Games

Best fighting games of the generation, Part 2: ARMS – Readers Feature

ARMS screenshot

ARMS – youve got to hand it to Nintendos innovative approach to fighters

A reader continues his dissection of the best fighters of the last few years, with Nintendos peculiar Switch exclusive under the microscope.

ARMS is the most innovative fighter of the generation, and by a long way. That doesnt make it the best, but it does make it the most interesting. Remember the fight mini-game in Super Monkey Ball? Nintendo obviously saw that and liked it so much they made a whole game around it!

Single-player

The Grand Prix is basically arcade mode interspersed with games of basketball and volleyball, both of which have no right to be as fun as they are. There is also a shooting gallery where you can win all the unlockables the game has to offer. Its rough around the edges but fun, a lot of potential to be mined in the sequels Im optimistic it will receive. Nintendo has something they could really dominate the genre with here, if they polish it up somewhat.

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Presentation

Nothing extraordinary but a charming art style with some fun character designs. The stages are well drawn too and, like the Power Stone series, form follows function with exploding cannisters and other hazards that can spice up a duel. My personal favourite is Doctor Coyle, who I think is a villainess as she has poison-green hair and stiletto-heeled boots that are so high they would make Bayonetta wince. As for the sound… boing-thwack! I dont need to say anything else.

Handling

Im going to be weird and say I dont like using the motion controls in this game. Then again, I bought my Switch second-hand and it was already suffering from Joy-Con drift. So I played with motion controls and now I have a Pro Controller. Which is awesome. And I suggest you get one for yourself if you have anything like adult-sized hands. [Hes mad, motion controls are far superior for ARMS – GC]

But no matter how you choose to play, the sensation of stretching limbs followed by the satisfying smack of your boxing glove as it hits Max Brass in his stupid, smug face is fantastic. Im kidding. Max is great. So is hitting him. Youll be using throws a lot, too and it feels equally as nice.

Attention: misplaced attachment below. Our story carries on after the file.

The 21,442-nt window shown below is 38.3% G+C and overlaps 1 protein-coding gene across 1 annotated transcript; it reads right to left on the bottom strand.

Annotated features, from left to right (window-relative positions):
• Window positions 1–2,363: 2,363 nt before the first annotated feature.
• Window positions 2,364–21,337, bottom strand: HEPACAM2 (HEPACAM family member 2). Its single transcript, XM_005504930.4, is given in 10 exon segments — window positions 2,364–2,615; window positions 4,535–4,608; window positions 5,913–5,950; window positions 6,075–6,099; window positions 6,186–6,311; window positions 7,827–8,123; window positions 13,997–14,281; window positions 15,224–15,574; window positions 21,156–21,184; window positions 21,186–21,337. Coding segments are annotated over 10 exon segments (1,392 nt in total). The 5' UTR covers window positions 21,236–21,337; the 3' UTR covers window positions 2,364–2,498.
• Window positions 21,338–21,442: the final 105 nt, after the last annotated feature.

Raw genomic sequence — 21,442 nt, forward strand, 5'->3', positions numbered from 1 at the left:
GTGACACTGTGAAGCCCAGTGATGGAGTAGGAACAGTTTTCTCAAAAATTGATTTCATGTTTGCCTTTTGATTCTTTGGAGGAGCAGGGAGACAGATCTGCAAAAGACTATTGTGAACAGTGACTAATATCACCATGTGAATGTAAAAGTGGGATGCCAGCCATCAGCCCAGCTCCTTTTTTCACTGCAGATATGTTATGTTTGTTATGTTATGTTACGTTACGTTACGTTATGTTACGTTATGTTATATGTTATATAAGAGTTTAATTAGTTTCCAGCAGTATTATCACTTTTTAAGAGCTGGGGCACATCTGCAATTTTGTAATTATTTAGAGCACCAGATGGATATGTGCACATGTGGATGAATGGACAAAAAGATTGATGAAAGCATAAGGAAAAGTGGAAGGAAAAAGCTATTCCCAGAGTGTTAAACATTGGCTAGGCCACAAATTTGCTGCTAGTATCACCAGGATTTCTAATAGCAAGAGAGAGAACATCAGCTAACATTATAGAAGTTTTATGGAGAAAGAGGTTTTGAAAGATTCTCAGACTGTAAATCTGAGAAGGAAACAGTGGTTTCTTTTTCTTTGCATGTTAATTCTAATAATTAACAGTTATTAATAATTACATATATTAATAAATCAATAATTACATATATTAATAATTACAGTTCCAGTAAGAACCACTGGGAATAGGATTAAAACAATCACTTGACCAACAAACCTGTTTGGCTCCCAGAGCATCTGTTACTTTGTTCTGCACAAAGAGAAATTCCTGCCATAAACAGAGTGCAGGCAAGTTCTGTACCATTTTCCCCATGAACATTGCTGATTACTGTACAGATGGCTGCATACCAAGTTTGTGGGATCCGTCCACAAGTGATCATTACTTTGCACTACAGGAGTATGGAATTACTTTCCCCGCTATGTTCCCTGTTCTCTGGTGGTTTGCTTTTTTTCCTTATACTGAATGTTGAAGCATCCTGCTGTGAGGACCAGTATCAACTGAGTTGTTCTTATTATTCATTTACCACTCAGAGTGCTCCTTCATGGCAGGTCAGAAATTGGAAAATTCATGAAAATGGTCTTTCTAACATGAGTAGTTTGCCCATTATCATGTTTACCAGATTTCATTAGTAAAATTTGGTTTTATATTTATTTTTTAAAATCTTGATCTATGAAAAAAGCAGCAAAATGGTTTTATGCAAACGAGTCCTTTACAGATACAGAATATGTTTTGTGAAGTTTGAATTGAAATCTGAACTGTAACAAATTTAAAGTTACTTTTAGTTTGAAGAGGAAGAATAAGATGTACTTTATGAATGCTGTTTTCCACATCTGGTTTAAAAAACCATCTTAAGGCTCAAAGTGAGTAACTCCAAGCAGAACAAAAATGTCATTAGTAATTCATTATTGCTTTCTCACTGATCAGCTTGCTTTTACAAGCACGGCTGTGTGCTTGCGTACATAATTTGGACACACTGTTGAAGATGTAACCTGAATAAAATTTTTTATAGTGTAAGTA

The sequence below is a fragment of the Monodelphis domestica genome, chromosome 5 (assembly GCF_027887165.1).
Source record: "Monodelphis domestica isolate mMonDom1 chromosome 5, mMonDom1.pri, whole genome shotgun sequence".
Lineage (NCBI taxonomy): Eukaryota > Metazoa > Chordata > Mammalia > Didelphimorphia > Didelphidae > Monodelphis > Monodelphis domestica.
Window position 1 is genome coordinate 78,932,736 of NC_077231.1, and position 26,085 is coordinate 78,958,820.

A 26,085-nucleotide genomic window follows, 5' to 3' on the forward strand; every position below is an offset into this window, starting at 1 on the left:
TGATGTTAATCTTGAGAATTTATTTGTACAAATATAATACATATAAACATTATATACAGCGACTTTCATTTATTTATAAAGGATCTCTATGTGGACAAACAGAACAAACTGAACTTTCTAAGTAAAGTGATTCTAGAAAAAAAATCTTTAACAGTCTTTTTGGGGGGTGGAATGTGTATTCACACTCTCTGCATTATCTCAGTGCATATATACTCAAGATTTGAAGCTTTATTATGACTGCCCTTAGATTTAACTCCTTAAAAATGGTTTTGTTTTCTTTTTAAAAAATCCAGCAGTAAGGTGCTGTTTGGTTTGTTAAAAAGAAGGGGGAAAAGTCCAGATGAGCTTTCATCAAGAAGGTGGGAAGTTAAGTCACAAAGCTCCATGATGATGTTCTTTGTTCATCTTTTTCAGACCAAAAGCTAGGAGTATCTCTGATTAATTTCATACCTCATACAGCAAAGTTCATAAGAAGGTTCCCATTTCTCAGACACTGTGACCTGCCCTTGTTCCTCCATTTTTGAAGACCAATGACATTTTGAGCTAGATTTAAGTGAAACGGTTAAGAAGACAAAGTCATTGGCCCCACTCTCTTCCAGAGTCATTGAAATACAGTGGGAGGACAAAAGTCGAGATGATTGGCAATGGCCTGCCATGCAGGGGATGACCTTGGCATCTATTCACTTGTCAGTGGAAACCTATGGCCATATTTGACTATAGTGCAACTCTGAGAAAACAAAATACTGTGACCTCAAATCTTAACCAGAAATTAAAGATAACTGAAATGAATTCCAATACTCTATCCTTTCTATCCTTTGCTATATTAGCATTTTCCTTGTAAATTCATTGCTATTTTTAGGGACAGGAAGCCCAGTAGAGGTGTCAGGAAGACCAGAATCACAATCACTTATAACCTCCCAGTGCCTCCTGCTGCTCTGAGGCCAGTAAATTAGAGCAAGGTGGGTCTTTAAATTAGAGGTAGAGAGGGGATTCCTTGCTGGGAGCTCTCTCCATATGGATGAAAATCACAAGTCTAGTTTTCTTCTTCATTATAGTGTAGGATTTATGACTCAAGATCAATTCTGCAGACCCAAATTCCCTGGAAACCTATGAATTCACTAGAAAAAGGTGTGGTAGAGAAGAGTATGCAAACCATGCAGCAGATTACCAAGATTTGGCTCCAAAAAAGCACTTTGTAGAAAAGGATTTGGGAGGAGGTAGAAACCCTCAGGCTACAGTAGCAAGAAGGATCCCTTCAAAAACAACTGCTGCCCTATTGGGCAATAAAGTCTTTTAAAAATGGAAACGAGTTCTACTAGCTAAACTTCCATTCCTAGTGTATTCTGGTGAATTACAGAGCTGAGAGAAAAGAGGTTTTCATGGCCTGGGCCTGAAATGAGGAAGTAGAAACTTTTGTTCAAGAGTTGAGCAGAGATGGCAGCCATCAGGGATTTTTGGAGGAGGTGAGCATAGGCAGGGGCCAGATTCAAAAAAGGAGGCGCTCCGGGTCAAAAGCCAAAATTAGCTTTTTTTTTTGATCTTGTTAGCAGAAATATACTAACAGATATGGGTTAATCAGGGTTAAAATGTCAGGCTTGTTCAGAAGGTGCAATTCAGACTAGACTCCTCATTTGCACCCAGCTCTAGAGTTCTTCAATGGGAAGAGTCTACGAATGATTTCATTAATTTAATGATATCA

This is all topped off by a special move that each character has that can take off a good chunk of health. Whats more, its genuinely accessible: no need for quarter-circle motions, memorising long combo strings, I really think anybody could get good at this within minutes.

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Structure

There are endings, of a sort, to see in Grand Prix mode – but more care could have been lavished on them. Tekken is still the king in this area. You unlock art and new arms for you to use in the shooting gallery, which are okay – but no new stages or characters, so a little shallow. Thankfully, the journey is more fun than the destination in this case, so this is forgivable. This time. Not in a sequel. Which I really want.

Cast

Superb. From the bubbly Ribbon Girl to the bizarre Helix and adorable Byte and Bark, the characters are brilliantly designed. Which is just as well, as there arent that many major differences between them. Then again, as the environment and items play a larger role, this doesnt matter too much. If I had to complain its that there is no real big bad, as such. Doctor Coyle isnt really all that evil, from what I could gather. More sexy, femme fatale. Which is fine. But, we need somebody we can really root against, I feel.

Post-launch support

Not bad. Five characters became available, for free, after launch – the likes of Doctor Coyle and Max Brass among their number. Seems a bit quiet at the moment. A shame they didnt add any new gameplay modes. That is always a big ask, though.

Multiplayer

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